for your life, screaming
with laughter,
the hair flapping
behind you like a
handkerchief waving

 Please share your new poem using Mr. Linky below and visit others in the spirit of the community—
                (Next week Susan’s Midweek Motif will be ~ Colour / Color)

Monday, March 12, 2018


We have three poems by three very fine poets for you today, my friends. Rajani, of thotpurge, Magaly, of Magaly Guerrero, and Kerry, the fabulous admin at Real Toads, who blogs at  Skywriting and Skylover, have graciously allowed me to feature their remarkable and beautiful poems. I think they will lift your hearts as much as they did mine. Let's dive in.

Two Moons

Maybe it was the night we saw two moons
in the sky. Was it the sky holding a mirror to
itself, was it the sea surging back to where it
all began, was it the distance between us that
split the horizon in two? I have sun seeds in
my pocket to grow new light, to undraw the
silhouettes on either side of the silence, to dot
infinity with golden possibilities, but tonight
there can be nothing, my hands are cold in yours,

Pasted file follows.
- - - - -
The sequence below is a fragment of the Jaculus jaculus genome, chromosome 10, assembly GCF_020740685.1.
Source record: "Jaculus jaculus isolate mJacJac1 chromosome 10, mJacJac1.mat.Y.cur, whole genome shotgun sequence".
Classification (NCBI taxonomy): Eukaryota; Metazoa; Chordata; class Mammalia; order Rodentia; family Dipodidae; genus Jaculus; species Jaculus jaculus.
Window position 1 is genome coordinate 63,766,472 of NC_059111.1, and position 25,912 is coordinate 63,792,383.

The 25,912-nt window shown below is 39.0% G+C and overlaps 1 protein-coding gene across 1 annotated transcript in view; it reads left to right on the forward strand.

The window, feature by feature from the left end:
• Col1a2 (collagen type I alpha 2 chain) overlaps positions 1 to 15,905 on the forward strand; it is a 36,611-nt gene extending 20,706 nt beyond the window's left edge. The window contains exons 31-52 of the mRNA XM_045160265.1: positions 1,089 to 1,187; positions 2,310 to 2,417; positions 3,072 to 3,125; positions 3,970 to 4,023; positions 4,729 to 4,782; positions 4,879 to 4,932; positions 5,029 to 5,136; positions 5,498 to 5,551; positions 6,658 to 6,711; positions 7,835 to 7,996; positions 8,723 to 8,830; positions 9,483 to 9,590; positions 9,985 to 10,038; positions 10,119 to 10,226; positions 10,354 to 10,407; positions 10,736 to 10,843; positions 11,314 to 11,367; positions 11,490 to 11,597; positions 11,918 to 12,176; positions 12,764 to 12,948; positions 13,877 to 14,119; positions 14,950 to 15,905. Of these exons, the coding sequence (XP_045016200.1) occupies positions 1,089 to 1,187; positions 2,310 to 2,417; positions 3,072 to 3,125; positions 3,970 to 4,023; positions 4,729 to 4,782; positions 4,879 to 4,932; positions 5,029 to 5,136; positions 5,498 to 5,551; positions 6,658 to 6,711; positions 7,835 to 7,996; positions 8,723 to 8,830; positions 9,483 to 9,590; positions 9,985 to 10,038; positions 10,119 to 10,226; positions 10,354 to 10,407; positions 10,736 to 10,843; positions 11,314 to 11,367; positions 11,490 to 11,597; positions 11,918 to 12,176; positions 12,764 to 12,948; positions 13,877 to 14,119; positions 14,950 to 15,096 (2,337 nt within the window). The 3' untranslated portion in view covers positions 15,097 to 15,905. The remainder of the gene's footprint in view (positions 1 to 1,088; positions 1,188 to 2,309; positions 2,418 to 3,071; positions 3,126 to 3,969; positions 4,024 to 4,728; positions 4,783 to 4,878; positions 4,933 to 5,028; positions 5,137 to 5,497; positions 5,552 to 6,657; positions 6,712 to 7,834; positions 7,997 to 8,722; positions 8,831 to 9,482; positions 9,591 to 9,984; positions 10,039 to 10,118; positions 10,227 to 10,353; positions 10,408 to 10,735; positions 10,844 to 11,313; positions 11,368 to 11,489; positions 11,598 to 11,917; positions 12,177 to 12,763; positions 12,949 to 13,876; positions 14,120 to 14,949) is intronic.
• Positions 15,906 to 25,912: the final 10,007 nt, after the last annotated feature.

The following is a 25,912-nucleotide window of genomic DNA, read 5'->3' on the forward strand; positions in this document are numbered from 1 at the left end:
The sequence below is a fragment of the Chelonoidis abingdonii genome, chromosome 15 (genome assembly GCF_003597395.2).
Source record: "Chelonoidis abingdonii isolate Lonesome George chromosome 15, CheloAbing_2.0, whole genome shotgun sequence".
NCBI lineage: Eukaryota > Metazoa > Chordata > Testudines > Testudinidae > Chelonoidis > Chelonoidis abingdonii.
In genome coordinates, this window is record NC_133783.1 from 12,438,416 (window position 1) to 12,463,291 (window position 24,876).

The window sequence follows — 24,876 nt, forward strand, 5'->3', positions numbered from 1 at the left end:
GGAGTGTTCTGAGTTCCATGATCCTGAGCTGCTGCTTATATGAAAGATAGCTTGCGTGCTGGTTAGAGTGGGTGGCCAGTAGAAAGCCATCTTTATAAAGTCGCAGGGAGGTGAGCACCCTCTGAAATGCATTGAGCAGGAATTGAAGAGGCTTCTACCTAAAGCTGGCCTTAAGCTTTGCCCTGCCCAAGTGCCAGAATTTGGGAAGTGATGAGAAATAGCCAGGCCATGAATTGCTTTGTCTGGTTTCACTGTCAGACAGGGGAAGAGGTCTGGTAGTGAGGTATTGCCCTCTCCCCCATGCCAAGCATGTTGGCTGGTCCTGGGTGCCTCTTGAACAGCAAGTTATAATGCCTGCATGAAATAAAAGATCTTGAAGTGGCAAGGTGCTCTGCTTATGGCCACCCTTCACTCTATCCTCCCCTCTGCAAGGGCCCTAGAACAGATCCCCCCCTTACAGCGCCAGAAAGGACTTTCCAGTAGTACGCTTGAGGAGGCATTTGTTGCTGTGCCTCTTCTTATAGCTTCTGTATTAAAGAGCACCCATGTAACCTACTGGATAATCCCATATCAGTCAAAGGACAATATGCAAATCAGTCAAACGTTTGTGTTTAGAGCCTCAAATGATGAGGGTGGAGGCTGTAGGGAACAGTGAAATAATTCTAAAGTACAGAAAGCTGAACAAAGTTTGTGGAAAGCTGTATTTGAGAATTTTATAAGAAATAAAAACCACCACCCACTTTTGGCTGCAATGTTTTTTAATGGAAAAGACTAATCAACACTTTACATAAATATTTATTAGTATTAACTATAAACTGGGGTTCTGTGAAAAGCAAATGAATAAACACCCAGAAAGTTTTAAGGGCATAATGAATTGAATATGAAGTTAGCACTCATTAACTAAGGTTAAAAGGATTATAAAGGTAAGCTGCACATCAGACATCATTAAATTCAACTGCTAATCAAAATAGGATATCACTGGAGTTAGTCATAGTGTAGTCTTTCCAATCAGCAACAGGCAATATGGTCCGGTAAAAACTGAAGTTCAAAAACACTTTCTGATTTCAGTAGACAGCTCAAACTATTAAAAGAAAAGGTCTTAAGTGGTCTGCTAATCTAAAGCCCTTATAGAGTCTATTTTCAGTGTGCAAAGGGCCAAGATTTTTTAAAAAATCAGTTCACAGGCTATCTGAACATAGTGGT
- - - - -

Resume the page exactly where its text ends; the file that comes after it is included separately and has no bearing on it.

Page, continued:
the earth bears this paradox of churning stillness,
the wind that was to fetch the dawn lies at our feet,
what do we do love, when love is not enough?

Magaly recently wrote the following poem, which really speaks to our shared humanity. A timely reminder in these days of division.

My pen won’t be sated by blood pumped by the heart of another. The best tales are filled by laughter, wails, pleasure and agonies birthed out of flesh and spirits that lived them. You can’t suffer my hurts for me, I won’t weep your tears for you. But we can carve our feels into each other’s bones, and share with the world until all see how different our hates and loves are not.

I write crimson words
full of dark moons and tamed screams,
you should write your own.
I want you to art with me…
in colors that soothe your soul.

art by Magaly

Sherry: Your words speak truth, Magaly. And your art adds beauty. I love that whole idea: how different we are not! When will humanity understand this?